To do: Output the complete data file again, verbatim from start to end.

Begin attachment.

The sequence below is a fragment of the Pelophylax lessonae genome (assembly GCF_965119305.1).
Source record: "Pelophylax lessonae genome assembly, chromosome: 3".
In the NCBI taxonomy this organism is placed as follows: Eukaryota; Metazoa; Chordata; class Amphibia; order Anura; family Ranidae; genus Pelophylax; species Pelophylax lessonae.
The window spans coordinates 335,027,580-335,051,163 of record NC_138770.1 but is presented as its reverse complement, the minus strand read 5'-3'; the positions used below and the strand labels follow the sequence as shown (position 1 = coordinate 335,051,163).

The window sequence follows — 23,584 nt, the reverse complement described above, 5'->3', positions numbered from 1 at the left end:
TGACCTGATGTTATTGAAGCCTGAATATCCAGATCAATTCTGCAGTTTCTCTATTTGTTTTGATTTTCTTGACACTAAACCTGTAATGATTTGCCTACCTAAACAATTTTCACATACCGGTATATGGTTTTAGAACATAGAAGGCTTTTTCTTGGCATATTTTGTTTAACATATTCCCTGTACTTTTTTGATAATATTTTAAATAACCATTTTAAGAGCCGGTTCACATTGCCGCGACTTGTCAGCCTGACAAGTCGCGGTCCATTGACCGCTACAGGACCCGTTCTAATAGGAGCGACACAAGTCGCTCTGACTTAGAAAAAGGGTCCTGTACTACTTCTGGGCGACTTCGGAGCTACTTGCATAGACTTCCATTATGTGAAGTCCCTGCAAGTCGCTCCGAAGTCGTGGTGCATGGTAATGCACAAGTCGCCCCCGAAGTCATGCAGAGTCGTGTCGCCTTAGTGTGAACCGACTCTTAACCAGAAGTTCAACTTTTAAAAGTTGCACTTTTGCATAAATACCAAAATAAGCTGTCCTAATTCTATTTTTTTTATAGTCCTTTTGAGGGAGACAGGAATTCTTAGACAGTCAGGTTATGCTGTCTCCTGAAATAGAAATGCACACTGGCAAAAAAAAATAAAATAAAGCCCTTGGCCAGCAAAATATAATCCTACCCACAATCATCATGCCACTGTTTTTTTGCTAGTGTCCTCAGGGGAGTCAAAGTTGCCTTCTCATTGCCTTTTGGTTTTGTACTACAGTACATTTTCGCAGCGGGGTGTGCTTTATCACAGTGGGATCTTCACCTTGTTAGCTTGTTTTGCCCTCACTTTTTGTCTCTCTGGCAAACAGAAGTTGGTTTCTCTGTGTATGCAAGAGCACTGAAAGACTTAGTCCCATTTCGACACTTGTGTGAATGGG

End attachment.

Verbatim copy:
The sequence below is a fragment of the Pelophylax lessonae genome (assembly GCF_965119305.1).
Source record: "Pelophylax lessonae genome assembly, chromosome: 3".
In the NCBI taxonomy this organism is placed as follows: Eukaryota; Metazoa; Chordata; class Amphibia; order Anura; family Ranidae; genus Pelophylax; species Pelophylax lessonae.
The window spans coordinates 335,027,580-335,051,163 of record NC_138770.1 but is presented as its reverse complement, the minus strand read 5'-3'; the positions used below and the strand labels follow the sequence as shown (position 1 = coordinate 335,051,163).

The window sequence follows — 23,584 nt, the reverse complement described above, 5'->3', positions numbered from 1 at the left end:
TGACCTGATGTTATTGAAGCCTGAATATCCAGATCAATTCTGCAGTTTCTCTATTTGTTTTGATTTTCTTGACACTAAACCTGTAATGATTTGCCTACCTAAACAATTTTCACATACCGGTATATGGTTTTAGAACATAGAAGGCTTTTTCTTGGCATATTTTGTTTAACATATTCCCTGTACTTTTTTGATAATATTTTAAATAACCATTTTAAGAGCCGGTTCACATTGCCGCGACTTGTCAGCCTGACAAGTCGCGGTCCATTGACCGCTACAGGACCCGTTCTAATAGGAGCGACACAAGTCGCTCTGACTTAGAAAAAGGGTCCTGTACTACTTCTGGGCGACTTCGGAGCTACTTGCATAGACTTCCATTATGTGAAGTCCCTGCAAGTCGCTCCGAAGTCGTGGTGCATGGTAATGCACAAGTCGCCCCCGAAGTCATGCAGAGTCGTGTCGCCTTAGTGTGAACCGACTCTTAACCAGAAGTTCAACTTTTAAAAGTTGCACTTTTGCATAAATACCAAAATAAGCTGTCCTAATTCTATTTTTTTTATAGTCCTTTTGAGGGAGACAGGAATTCTTAGACAGTCAGGTTATGCTGTCTCCTGAAATAGAAATGCACACTGGCAAAAAAAAATAAAATAAAGCCCTTGGCCAGCAAAATATAATCCTACCCACAATCATCATGCCACTGTTTTTTTGCTAGTGTCCTCAGGGGAGTCAAAGTTGCCTTCTCATTGCCTTTTGGTTTTGTACTACAGTACATTTTCGCAGCGGGGTGTGCTTTATCACAGTGGGATCTTCACCTTGTTAGCTTGTTTTGCCCTCACTTTTTGTCTCTCTGGCAAACAGAAGTTGGTTTCTCTGTGTATGCAAGAGCACTGAAAGACTTAGTCCCATTTCGACACTTGTGTGAATGGG